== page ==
who are thinking
about moving to
a new area for
Trying out a new place can be a fantastic
experience for young people, whether that be
from a rural to urban location or experiencing
a new town with differing local culture and
atmosphere. However, students often rely on
what they know, secondary aged students
(11-16 years old) travel an average of 3.4 miles
to get to school (1) and although often travel
further for their post-16 education, it is perhaps
not a surprise that they rely on places they
recognise to guide their decision making.
Below are some ideas to encourage students
to think far and wide when considering where
This is fun to do with those starting their
research, focusing on places in the UK (not
even thinking global!). It is interesting to see
where the gaps are, parts of the country they
may not have been exposed to or places they
haven’t heard of.
Destination maps showing where previous
students are studying can be a great
reinforcement of scale and maps in shared
spaces can provide easy look up opportunities.
We know not all universities are named after
their location; but many discount a university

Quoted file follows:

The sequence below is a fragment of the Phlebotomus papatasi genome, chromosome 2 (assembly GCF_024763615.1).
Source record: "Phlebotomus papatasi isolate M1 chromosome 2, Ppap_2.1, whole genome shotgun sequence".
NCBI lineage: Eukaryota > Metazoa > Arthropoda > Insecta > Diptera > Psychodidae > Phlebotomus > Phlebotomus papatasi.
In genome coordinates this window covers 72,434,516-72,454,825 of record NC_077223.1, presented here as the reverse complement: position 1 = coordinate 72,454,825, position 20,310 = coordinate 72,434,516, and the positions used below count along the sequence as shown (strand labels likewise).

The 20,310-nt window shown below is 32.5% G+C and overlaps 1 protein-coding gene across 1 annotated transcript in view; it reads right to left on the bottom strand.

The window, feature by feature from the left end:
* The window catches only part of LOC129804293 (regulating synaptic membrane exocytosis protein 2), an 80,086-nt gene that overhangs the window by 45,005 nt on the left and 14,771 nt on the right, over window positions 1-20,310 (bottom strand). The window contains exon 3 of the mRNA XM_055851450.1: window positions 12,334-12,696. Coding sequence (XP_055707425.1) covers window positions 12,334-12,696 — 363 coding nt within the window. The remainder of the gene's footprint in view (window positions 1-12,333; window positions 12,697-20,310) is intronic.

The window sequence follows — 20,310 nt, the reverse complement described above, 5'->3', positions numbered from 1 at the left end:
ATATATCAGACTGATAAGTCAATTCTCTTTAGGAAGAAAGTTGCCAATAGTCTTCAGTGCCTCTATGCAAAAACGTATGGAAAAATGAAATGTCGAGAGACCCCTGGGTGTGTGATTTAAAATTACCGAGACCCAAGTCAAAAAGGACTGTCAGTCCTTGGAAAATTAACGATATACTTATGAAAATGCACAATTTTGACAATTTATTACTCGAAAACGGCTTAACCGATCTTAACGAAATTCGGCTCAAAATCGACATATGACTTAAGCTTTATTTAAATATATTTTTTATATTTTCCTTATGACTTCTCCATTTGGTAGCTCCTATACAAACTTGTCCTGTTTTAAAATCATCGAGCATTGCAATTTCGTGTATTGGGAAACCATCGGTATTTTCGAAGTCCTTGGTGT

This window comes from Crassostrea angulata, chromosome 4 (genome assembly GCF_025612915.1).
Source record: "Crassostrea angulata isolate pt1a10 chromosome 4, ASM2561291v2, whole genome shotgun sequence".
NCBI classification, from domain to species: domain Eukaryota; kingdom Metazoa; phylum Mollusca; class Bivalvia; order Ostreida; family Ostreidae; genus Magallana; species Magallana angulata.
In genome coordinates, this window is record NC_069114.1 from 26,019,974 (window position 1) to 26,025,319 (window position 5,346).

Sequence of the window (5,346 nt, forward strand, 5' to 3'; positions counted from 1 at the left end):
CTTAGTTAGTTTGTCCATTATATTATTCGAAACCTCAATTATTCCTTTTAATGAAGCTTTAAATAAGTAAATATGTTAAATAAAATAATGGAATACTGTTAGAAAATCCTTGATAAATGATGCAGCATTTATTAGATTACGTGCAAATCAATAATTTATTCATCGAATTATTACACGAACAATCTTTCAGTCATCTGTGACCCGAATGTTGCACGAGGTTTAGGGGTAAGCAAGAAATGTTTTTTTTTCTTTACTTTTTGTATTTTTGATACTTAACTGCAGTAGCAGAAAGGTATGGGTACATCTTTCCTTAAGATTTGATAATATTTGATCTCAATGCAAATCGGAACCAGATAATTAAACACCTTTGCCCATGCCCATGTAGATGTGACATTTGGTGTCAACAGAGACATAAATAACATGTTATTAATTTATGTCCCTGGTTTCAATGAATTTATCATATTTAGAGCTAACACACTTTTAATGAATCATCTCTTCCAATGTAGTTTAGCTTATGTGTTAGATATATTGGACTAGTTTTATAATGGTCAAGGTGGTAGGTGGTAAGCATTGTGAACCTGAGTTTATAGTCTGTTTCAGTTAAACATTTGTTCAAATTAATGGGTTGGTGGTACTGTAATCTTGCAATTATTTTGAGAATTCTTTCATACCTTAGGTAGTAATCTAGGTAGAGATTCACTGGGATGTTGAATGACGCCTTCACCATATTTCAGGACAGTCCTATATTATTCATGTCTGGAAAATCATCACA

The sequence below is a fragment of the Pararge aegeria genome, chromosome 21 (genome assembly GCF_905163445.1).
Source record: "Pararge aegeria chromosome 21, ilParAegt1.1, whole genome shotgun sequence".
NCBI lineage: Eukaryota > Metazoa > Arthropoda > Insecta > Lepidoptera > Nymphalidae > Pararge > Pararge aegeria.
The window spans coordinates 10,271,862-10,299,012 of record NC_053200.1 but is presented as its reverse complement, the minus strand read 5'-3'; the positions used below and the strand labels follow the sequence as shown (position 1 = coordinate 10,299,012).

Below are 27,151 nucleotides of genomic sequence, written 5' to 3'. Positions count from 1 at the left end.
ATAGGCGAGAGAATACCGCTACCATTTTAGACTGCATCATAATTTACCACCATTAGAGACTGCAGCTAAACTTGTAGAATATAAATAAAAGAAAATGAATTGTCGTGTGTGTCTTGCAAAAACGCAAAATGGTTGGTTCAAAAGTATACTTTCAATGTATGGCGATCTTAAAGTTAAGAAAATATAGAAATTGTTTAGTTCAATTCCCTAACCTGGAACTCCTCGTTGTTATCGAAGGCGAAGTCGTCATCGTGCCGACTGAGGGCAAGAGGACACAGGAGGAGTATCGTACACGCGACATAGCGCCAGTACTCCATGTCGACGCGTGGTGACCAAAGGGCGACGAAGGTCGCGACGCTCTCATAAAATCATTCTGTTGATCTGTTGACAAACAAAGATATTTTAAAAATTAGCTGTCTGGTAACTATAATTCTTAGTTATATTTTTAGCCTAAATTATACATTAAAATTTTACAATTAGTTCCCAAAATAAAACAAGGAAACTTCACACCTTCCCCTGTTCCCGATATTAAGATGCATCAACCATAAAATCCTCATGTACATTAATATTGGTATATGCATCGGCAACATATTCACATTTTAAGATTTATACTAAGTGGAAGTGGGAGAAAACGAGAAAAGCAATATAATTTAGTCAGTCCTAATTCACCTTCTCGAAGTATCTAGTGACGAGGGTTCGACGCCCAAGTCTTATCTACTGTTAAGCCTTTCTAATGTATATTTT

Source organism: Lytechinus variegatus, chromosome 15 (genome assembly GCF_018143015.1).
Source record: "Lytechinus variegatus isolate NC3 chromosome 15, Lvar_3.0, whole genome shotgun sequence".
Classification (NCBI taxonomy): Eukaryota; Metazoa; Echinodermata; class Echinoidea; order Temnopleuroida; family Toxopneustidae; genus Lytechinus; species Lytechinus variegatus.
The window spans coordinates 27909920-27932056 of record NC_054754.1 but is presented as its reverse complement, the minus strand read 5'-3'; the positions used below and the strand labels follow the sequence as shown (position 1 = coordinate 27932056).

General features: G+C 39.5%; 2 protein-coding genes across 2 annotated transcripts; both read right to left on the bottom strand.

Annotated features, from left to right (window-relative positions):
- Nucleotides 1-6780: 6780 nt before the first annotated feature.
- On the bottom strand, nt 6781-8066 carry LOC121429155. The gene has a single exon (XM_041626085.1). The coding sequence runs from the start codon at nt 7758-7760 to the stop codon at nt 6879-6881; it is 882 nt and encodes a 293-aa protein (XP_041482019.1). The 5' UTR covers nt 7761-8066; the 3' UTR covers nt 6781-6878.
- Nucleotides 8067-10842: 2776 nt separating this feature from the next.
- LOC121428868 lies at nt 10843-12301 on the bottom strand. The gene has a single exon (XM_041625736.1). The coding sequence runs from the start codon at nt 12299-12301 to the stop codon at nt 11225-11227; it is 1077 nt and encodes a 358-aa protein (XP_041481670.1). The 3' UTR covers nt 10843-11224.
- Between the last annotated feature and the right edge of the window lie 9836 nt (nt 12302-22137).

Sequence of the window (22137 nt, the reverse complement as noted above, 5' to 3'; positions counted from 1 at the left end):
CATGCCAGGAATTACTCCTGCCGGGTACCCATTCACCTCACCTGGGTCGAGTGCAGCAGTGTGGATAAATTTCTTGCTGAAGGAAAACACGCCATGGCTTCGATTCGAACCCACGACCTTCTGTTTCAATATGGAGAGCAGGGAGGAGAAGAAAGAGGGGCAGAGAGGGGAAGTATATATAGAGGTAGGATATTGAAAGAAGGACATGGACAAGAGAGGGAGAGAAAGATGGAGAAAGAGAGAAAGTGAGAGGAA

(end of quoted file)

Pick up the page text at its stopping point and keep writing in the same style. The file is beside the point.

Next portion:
because they’ve not heard of the place before.
Additionally, search result lists in online
platforms tends to be alphabetical. Think about
the shortlisting platforms you are promoting
and whether students have the skills to
critically use the search filters. Reordering lists
can throw up previously unconsidered options.
In the UCAS course search students can
choose how far from home they might study.
They may need support to identify how far a
distance is in journey time though. Depending
on where in the country they are starting from,
100 miles is around a 2 – 2 1/2 hour drive. This
might help students visualise where they are
willing to travel and put into perspective scale
from map to journey time.
Students may live at home to save on
spending, but often overlook the cost of
commuting and their reduced maintenance
loan. As they shortlist, urge them to consider
how often they plan to travel home. In addition,
questioning whether being 1 or 7 hours away
is going to have an impact on how connected
they feel to those at home, how would they
connect over the distance?
From starting at a point of researching far and
wide, they might find a course that is perfect
for them either by exploring a university that
is new or a few miles outside their search
zone. It is worth reflecting on how you support
students (and their supporter at home) with
their geographical thinking.
(1) Taken from the National Travel Survey 2019